Archive for the ‘Baseball general’ category

A Ballpark Review: Yankee Stadium

April 5, 2015

Being a baseball fan, it’s pretty much a life goal of mine to visit every ML stadium. At the time being, I haven’t even hit double digits. But hopefully I’ve got quite a few mores years to make the rounds.

To accomplish this goal, I’ve decided to visit a new stadium each summer to cross a park off the list, and take in the culture of that city on a weekend getaway. Last year was glitzy LA. This year is dreary Cleveland, Ohio!

However, when choosing parks to visit, I haven’t come across many reliable sites for information on the experience of each park. Some are outdated. Others have terrible opinions (so you’re telling me Minute Maid Park is the 24th best stadium, behind the likes of Globe Life and US Cellular?). So I figured I’d share my current experiences and future experiences so that more people like me have a good idea of what they’re getting themselves into with each destination.

For my criteria, I’ve chosen ten categories, yet I have rated each category differently, based on what I value the most. For example, how beautiful a park is #1 for me, so I will value it at 25% of my total valuations. In fact, my Big Four factors are aesthetics, seats/view, atmosphere, and attractions. I like a beautiful stadium, with great seating options, a fun atmosphere, and things to do before the game such as visit the team museum or look at unique attractions on the concourse. My overall factors are

1) Aesthetics- 25

Exterior- 5

Interior- 10

Backdrop- 10

2) Seats & View- 20

Sight lines- 10

Proximity- 5

Comfort- 5

3) Atmosphere- 15

Fan Participation- 5

Attendance- 5

Fan Knowledge- 5

4) Attractions- 15

Museums & Team History- 10

Stuff to See and Do- 5

5) Food & Drink- 10

Hot Dog- 5

Best of the Rest- 5
6) Game Entertainment/Presentation- 5
7) Cleanliness- 5
8) Local Scene & Location- 5
9) Access & Cost- 5
10) Misc- Bonus Points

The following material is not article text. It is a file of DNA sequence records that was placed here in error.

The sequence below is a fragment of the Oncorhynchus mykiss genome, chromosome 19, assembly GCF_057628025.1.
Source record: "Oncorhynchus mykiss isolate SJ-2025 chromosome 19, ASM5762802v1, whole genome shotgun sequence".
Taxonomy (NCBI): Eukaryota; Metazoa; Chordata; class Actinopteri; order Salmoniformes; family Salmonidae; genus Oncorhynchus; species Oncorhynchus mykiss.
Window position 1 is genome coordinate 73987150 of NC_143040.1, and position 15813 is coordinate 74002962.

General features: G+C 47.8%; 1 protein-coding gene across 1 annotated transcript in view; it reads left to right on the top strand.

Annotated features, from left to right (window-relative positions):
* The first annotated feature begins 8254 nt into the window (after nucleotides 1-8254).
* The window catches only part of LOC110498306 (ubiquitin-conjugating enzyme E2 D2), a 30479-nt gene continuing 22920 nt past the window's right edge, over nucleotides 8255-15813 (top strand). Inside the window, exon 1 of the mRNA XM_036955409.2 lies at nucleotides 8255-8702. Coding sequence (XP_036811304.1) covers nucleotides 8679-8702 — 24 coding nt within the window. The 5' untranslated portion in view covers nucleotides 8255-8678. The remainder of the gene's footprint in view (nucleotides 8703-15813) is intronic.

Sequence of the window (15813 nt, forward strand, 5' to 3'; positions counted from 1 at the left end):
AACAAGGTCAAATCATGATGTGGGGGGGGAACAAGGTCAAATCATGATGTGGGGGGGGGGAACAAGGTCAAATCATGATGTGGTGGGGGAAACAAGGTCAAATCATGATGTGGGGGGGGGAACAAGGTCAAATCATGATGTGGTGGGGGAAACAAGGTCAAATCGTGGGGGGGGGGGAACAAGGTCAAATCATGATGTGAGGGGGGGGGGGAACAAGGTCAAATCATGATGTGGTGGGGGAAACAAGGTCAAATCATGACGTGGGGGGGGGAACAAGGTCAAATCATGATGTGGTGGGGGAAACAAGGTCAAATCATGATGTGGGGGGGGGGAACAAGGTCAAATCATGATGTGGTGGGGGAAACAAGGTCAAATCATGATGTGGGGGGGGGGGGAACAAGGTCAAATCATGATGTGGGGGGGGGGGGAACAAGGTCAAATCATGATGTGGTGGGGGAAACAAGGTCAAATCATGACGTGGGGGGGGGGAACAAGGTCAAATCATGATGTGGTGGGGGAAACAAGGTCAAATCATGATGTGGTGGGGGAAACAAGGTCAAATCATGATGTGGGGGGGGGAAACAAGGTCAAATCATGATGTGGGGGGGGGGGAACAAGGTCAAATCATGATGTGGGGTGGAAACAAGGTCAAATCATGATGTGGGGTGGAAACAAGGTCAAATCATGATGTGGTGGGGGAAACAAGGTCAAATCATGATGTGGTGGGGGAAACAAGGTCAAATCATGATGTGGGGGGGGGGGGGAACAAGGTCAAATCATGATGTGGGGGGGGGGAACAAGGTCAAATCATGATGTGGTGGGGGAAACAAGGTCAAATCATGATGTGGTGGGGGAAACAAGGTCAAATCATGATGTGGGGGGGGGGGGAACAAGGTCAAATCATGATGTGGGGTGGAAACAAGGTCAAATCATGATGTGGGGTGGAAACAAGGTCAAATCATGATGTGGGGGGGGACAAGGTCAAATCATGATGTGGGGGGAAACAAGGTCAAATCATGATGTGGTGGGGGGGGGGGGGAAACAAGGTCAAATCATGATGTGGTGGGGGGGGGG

11) Personal Opinion- 5

Franchise: New York Yankees

Year Opened: 2009

Capacity: 49,642

Games Attended: Too many to list

So…here is the review for Yankee Stadium, a stadium I’ve been to about about 10 or so times now.

1) Aesthetics- 18/25

Exterior- 5/5

Yankee Stadium has a magnificent exterior design which excludes elegance and royalty, which is what you should expect when you enter New Yankee Stadium. The smooth brick design replicates the original Yankee Stadium (1923-mid 1970’s) and it is a perfect tribute.

Interior- 8/10

The new Yankee Stadium is a beautiful ballpark and I say so because I love how they pay tribute to the original, pre-1970’s Yankee Stadium. The Grand Hall is a wonderful addition, with banners of past players hanging up and allowing for an open walkway before you get to the main concourse. I also really like the video board and advertisement structure in center field. Some people aren’t a fan of the big ads in stadiums, but it’s a part of the industry and the Yankees did as good a job as they can do making the advertisements fit into the feel and look of the stadium. And the facade is arguably the best interior design feature of any ballpark.

Backdrop- 5/10

The only negative points here is the lack of backdrop- but what do you expect when you build a park in the Bronx? Another mistake was hiding Monument Park in center. That should have been apart of the stadium dynamic, much like it was in the old stadium.

2) Seat & View-  16/20

Sight line- 8/10

Yankee Stadium has some of the best seats and sight lines of any park I’ve been to. I’ve sat in the upper deck several times and it still feels like you’re right on top of the action. Moreover, there is an open concourse so you can still catch the action going to grab a bite or use the restroom. The second and third levels are also great spots that give you a fantastic vantage point of the park while still feeling really close to the field. The bleachers, however, are the one downside. The closer you get to the Mohegan Sun Bar in center, the worse your view is. On the right field side, you can’t left field and vice a versa. The upshot is that these are cheap seats and you’ll get to mingle with the most passionate, die-hard fans at the park so you will still have a fun time while saving some money.